ERISA: A Bipartisan Problem For The ACA And The AHCA

The Supreme Court has once again been called on to mediate the boundaries of a far-reaching, infamously complex, federal employee benefits law. And once again this law may have an important and unanticipated effect on health care.

The main goal of this law, the Employee Retirement Income Security Act of 1974 (ERISA), was to provide uniform, federal regulation of pensions and employee benefit plans (including health care). But the law has had a far more dramatic impact on health policy beyond what Congress ever contemplated. Because ERISA pushes aside state regulation of these plans, it has impeded the states’ ability to partner with the federal government to achieve key health policy goals. ERISA has also stymied some of Congress’s goals under the Affordable Care Act, and may prove an even greater obstacle to Republican efforts to return more authority over health policy to the states.

ERISA and health reform have not meshed well. For instance, the ACA’s attempt to create greater uniformity of benefits is at odds with the way ERISA creates a special class of protected plans and blocks states efforts to regulate them. When you ask yourself why the ACA’s guarantee of essential health benefits applies to some health plans but not to others, the answer is deference to ERISA. When you ask yourself why some health plans are subject to state-mandated benefit laws but some remain exempt, the answer is ERISA.

The US Supreme Court has not helped. The Court decided two important ERISA cases last term and has another one in the term about to conclude. Those interested in health care should watch this case closely. Last term, even as the Court acknowledged ERISA’s tensions with the ACA, it ruled that ERISA blocked Vermont’s attempt, through an all-payer claims database, to partner in the ACA’s efforts to make health care spending more transparent. States, including Alaska for example, struggle in the wake of this ruling to make an all-payer claims database work. In the second case, the Court indicated that ERISA might thwart a compromise in a dispute between the federal government and Christian nonprofit organizations over the ACA and contraception coverage.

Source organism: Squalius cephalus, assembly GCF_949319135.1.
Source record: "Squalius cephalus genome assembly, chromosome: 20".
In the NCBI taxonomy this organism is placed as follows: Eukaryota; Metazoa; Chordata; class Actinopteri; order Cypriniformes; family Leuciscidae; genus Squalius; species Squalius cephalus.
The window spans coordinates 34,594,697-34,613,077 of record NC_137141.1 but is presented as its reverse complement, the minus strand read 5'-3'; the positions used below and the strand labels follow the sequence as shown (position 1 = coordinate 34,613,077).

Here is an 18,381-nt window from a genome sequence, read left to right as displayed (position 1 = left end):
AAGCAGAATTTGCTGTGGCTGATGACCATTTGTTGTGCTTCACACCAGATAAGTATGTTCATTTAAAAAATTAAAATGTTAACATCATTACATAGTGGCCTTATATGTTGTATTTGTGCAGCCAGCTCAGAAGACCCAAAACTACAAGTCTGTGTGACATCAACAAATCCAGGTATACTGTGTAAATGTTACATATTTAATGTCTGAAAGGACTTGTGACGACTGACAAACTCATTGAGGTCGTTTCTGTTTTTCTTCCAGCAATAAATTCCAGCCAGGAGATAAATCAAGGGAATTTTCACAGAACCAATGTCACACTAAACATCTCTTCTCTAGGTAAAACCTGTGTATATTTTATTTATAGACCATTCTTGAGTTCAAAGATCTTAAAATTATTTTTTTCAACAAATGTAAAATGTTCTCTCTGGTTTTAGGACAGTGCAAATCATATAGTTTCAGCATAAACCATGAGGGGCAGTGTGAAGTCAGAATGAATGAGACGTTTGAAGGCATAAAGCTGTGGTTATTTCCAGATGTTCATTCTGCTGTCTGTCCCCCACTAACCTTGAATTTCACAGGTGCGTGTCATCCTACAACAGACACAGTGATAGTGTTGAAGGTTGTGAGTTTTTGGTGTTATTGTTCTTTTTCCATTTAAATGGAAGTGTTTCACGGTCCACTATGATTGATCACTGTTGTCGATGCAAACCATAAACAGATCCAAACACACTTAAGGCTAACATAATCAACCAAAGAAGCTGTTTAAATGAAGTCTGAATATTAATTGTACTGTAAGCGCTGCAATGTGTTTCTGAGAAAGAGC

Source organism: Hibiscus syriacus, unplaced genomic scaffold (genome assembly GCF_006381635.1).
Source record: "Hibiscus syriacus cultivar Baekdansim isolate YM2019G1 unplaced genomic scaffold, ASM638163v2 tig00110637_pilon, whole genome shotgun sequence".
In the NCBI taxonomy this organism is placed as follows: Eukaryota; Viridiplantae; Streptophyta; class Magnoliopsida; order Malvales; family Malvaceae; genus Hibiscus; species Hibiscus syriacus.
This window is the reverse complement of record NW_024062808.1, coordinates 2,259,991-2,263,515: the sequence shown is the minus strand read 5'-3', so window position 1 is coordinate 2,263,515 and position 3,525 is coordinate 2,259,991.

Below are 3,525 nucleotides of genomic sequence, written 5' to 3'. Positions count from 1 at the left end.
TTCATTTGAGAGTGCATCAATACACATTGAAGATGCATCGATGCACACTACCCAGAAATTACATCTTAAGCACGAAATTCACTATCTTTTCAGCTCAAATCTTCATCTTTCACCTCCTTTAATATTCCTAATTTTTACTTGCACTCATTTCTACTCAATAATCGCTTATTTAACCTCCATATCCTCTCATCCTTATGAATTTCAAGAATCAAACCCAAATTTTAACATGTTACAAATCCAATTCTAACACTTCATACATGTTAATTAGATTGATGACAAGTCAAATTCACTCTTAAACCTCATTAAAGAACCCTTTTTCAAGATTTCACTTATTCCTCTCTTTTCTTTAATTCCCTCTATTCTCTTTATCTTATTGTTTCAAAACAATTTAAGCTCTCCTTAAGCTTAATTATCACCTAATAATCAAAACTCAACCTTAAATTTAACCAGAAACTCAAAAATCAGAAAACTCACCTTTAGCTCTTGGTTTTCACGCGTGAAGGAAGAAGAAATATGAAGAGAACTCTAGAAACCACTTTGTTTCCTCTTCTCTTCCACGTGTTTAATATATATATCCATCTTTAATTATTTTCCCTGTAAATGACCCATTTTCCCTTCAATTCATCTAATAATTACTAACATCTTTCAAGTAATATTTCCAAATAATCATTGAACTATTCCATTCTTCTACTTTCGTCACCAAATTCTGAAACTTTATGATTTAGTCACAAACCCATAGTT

This term, the fight involves the intersection of religion, health, and ERISA once again. And again, the Court must say how far ERISA reaches. ERISA exempts “church plans” from its broad regulation. The Supreme Court will decide whether the exemption for church plans, defined as plans “established and maintained” by houses of worship, applies narrowly to plans created by churches or, more broadly, also to those created by church-affiliated organizations. The three plans in this litigation and many plans in question are pension plans for employees at Catholic hospitals and health systems. In Advocate Health Care Network v. Stapleton, consolidated with two other cases, the Court will determine whether Catholic hospitals—which now care for one in six patients in the U.S.—must guarantee the security of their employees’ pensions. Billions of dollars of pension shortfall and the financial security of 300,000 hospital workers are at stake.

We review the recent and upcoming ERISA jurisprudence below and conclude it is time for the Court, or Congress, to cabin ERISA’s reach when it comes to health care.

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